- The 2015-16 El Nino — one of the largest on record — caused the largest annual increases in atmospheric carbon dioxide concentration seen in at least 2,000 years, a NASA study has found.
- Analysing the first 28 months of data from NASA Orbiting Carbon Observatory-2 (OCO-2) satellite, researchers concluded that the impacts of El Nino-related heat and drought occurring in tropical regions of South America, Africa and Indonesia were responsible for the record spike in global carbon dioxide.
- El Nino refers to a band of warm ocean water that develops in the Pacific Ocean and causes global changes of both temperatures and rainfall.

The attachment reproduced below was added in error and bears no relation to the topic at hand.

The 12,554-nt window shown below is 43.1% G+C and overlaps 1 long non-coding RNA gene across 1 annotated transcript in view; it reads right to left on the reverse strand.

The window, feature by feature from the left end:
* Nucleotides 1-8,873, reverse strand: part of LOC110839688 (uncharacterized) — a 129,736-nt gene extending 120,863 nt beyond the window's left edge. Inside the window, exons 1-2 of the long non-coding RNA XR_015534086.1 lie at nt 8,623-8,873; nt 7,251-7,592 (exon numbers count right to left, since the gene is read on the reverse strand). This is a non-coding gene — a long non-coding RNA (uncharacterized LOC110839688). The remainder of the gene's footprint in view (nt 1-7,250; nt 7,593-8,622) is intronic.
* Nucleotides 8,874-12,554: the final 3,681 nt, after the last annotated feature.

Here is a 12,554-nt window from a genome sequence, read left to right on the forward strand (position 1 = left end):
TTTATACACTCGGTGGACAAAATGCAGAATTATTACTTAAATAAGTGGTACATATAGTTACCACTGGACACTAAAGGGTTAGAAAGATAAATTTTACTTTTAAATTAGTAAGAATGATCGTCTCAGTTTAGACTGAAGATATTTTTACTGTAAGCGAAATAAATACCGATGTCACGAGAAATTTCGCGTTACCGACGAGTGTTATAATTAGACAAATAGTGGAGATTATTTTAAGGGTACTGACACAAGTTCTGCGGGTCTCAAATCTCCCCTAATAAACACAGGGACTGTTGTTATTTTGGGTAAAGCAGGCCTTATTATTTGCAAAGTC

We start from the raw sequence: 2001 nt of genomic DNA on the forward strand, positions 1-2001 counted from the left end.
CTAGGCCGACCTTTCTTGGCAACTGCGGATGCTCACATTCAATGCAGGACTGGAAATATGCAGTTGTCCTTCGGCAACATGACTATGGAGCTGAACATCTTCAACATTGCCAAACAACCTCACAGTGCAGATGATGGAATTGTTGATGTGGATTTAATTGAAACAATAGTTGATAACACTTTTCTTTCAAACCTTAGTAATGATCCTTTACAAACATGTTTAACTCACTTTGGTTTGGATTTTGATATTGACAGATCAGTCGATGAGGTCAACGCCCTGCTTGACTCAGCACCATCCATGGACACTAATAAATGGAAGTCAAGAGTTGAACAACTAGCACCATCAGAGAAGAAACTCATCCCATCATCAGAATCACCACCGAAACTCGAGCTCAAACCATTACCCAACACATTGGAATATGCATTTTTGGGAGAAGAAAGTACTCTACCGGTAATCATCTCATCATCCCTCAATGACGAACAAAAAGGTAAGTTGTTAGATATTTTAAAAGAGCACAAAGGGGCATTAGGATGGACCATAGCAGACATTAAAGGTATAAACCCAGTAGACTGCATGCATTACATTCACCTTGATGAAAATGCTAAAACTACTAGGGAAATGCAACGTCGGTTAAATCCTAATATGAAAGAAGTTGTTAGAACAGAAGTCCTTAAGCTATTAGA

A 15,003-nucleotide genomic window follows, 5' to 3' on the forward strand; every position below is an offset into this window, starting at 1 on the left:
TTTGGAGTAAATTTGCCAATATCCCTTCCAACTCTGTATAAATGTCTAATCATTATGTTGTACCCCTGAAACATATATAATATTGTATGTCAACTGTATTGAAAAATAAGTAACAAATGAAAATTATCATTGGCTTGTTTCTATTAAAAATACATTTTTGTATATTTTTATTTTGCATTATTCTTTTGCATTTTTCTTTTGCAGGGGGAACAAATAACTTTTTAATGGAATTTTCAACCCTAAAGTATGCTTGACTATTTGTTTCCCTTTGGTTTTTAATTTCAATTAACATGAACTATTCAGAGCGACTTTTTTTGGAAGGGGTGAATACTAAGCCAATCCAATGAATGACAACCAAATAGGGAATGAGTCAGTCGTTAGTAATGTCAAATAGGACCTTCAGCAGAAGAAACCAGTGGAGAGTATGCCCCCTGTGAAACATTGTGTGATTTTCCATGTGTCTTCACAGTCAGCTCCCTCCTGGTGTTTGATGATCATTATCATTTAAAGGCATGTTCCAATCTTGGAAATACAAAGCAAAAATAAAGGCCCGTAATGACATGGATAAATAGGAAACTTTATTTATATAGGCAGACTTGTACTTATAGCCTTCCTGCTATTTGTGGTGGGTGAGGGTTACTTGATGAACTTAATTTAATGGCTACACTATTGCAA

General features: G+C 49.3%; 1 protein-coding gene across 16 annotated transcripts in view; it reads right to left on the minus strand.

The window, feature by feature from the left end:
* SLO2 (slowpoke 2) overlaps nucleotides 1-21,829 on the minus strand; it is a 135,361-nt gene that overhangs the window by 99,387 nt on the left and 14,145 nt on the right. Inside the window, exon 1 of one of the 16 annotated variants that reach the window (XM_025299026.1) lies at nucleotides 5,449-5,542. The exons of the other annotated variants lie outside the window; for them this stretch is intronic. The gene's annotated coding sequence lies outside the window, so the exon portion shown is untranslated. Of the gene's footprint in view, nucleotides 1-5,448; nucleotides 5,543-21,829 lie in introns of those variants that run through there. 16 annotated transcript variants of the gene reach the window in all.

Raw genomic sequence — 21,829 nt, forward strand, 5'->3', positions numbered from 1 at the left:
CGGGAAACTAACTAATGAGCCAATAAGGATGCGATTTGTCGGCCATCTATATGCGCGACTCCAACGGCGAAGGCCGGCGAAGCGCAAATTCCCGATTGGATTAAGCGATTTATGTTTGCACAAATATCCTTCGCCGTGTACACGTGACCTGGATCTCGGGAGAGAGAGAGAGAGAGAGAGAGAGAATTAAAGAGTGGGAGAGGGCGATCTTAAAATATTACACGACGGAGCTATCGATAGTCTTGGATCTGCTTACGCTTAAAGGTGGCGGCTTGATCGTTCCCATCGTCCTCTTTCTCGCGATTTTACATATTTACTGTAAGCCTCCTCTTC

- Scientists suspected the 2015-16 El Nino — one of the largest on record — was responsible, but exactly how has been a subject of ongoing research.
- These three tropical regions released 2.5 gigatonnes more carbon into the atmosphere than they did in 2011.
- Extra carbon dioxide explains the difference in atmospheric carbon dioxide growth rates between 2011 and the peak years of 2015-16.